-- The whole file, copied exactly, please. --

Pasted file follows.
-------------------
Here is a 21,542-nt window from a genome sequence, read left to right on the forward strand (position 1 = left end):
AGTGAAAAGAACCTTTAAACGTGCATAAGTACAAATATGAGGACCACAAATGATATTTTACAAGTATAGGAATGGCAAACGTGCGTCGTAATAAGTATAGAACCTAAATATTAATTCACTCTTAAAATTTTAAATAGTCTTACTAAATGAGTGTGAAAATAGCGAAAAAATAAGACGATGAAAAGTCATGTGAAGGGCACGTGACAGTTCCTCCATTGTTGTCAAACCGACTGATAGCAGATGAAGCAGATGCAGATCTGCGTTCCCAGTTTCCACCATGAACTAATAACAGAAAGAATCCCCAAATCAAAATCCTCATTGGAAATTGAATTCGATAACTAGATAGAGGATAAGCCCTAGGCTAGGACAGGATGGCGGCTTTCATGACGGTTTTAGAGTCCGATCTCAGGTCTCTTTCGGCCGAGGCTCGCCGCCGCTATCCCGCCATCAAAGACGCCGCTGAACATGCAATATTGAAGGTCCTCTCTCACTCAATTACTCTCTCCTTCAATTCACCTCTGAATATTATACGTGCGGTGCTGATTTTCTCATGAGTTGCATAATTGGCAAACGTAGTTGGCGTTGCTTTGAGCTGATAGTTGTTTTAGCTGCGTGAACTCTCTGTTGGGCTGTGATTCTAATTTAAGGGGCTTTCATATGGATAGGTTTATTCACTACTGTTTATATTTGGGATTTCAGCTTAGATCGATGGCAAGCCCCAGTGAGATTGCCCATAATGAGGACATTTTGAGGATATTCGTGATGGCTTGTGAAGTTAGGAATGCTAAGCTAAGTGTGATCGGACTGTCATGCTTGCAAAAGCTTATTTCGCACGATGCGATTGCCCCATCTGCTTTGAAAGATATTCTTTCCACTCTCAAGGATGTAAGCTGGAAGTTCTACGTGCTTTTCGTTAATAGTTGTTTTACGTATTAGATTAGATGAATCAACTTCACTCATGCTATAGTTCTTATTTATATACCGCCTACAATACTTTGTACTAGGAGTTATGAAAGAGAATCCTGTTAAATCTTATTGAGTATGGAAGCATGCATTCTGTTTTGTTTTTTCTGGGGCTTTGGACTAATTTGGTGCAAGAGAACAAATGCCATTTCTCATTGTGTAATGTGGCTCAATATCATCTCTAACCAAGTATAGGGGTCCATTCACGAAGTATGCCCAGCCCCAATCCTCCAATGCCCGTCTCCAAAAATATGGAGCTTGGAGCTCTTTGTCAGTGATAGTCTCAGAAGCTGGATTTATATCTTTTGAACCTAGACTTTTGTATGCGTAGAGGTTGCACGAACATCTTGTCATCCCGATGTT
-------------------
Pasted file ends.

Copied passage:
Here is a 21,542-nt window from a genome sequence, read left to right on the forward strand (position 1 = left end):
AGTGAAAAGAACCTTTAAACGTGCATAAGTACAAATATGAGGACCACAAATGATATTTTACAAGTATAGGAATGGCAAACGTGCGTCGTAATAAGTATAGAACCTAAATATTAATTCACTCTTAAAATTTTAAATAGTCTTACTAAATGAGTGTGAAAATAGCGAAAAAATAAGACGATGAAAAGTCATGTGAAGGGCACGTGACAGTTCCTCCATTGTTGTCAAACCGACTGATAGCAGATGAAGCAGATGCAGATCTGCGTTCCCAGTTTCCACCATGAACTAATAACAGAAAGAATCCCCAAATCAAAATCCTCATTGGAAATTGAATTCGATAACTAGATAGAGGATAAGCCCTAGGCTAGGACAGGATGGCGGCTTTCATGACGGTTTTAGAGTCCGATCTCAGGTCTCTTTCGGCCGAGGCTCGCCGCCGCTATCCCGCCATCAAAGACGCCGCTGAACATGCAATATTGAAGGTCCTCTCTCACTCAATTACTCTCTCCTTCAATTCACCTCTGAATATTATACGTGCGGTGCTGATTTTCTCATGAGTTGCATAATTGGCAAACGTAGTTGGCGTTGCTTTGAGCTGATAGTTGTTTTAGCTGCGTGAACTCTCTGTTGGGCTGTGATTCTAATTTAAGGGGCTTTCATATGGATAGGTTTATTCACTACTGTTTATATTTGGGATTTCAGCTTAGATCGATGGCAAGCCCCAGTGAGATTGCCCATAATGAGGACATTTTGAGGATATTCGTGATGGCTTGTGAAGTTAGGAATGCTAAGCTAAGTGTGATCGGACTGTCATGCTTGCAAAAGCTTATTTCGCACGATGCGATTGCCCCATCTGCTTTGAAAGATATTCTTTCCACTCTCAAGGATGTAAGCTGGAAGTTCTACGTGCTTTTCGTTAATAGTTGTTTTACGTATTAGATTAGATGAATCAACTTCACTCATGCTATAGTTCTTATTTATATACCGCCTACAATACTTTGTACTAGGAGTTATGAAAGAGAATCCTGTTAAATCTTATTGAGTATGGAAGCATGCATTCTGTTTTGTTTTTTCTGGGGCTTTGGACTAATTTGGTGCAAGAGAACAAATGCCATTTCTCATTGTGTAATGTGGCTCAATATCATCTCTAACCAAGTATAGGGGTCCATTCACGAAGTATGCCCAGCCCCAATCCTCCAATGCCCGTCTCCAAAAATATGGAGCTTGGAGCTCTTTGTCAGTGATAGTCTCAGAAGCTGGATTTATATCTTTTGAACCTAGACTTTTGTATGCGTAGAGGTTGCACGAACATCTTGTCATCCCGATGTT